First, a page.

Compared to white peat, black peat is highly decomposed with a degree of humosity of >5 (according to van Post). The original plant structure of the Spaghnum mosses is mostly no longer visible.
We only use sufficiently frozen black peat. With increased freezing, the physical properties improve, especially the pore content, the water absorption capacity and the air volume increase. When not frozen through, black peat becomes hard after drying out and can only absorb water with difficulty.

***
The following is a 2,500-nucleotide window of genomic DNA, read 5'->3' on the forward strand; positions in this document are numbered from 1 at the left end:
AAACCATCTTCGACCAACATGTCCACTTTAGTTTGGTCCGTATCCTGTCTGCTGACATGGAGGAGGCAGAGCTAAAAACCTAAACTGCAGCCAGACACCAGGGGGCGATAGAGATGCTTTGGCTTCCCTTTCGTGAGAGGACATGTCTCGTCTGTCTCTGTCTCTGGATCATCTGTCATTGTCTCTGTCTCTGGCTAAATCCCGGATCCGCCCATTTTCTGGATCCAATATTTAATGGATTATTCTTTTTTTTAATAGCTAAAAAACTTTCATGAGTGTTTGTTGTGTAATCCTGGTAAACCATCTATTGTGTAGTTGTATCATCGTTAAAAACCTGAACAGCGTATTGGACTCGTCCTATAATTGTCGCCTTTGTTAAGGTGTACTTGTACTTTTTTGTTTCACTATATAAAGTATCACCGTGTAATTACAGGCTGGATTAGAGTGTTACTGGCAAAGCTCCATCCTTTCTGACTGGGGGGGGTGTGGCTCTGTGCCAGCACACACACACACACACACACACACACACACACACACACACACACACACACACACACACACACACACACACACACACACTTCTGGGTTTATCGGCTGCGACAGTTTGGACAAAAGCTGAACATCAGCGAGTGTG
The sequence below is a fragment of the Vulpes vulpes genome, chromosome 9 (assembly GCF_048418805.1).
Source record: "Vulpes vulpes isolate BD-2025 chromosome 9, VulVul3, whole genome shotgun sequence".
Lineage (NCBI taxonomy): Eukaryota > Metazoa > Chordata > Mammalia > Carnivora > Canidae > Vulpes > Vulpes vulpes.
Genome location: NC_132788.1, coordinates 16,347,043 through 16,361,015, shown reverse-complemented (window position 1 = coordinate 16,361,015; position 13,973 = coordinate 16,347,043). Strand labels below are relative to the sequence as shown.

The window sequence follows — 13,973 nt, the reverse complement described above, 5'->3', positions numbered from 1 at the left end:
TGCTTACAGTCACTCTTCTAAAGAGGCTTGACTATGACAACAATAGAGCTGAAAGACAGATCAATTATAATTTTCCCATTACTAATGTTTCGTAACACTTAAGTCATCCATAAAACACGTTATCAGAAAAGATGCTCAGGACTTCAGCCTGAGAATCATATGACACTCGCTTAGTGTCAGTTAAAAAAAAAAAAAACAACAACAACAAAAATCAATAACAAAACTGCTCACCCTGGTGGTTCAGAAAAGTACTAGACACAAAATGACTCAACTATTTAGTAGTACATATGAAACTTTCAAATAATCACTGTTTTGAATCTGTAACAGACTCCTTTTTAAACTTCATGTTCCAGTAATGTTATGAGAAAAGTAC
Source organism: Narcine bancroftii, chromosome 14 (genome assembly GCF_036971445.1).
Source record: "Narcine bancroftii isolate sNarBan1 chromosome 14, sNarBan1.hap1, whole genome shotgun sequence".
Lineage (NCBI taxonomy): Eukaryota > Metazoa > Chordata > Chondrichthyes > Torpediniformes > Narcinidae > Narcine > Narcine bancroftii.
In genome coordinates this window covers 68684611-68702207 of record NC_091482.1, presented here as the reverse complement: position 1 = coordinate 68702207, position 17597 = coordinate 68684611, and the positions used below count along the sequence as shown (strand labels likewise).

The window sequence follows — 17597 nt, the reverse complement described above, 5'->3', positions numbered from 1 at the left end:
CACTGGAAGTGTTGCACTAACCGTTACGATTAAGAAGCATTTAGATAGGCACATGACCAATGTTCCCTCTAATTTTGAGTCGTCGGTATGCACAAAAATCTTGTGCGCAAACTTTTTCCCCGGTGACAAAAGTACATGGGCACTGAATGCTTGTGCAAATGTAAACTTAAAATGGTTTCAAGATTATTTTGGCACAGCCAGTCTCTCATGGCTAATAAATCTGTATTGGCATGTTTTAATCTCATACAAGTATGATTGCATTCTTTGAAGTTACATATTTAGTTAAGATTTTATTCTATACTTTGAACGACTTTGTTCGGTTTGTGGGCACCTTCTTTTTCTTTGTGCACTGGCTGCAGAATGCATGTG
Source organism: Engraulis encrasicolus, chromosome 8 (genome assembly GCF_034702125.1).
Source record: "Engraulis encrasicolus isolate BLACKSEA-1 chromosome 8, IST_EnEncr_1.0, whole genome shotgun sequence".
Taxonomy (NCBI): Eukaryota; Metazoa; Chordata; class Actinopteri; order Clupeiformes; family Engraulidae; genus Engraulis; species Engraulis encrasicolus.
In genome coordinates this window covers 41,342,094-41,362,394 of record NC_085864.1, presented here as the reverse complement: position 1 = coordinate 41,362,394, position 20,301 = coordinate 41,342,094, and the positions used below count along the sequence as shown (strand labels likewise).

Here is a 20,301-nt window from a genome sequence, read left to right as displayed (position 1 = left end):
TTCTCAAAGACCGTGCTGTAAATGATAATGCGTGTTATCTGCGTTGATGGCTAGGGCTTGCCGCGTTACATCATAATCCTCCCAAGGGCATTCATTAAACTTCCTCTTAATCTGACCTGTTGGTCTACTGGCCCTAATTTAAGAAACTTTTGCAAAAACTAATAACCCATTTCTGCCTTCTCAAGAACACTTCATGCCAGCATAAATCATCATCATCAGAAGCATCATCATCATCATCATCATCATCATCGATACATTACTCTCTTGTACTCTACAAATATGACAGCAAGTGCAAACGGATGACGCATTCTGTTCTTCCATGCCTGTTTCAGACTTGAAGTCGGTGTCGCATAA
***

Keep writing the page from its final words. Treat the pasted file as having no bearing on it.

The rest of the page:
Use of black peat in the substrate improves the buffering properties for water and nutrients. Together with clay, black peat can form the clay-humus complex, which is particularly important for the storage of nutrients and water.
We extract our black peat in this region, mainly from our own peat extraction areas that were drained long ago. This protects the environment by avoiding transport.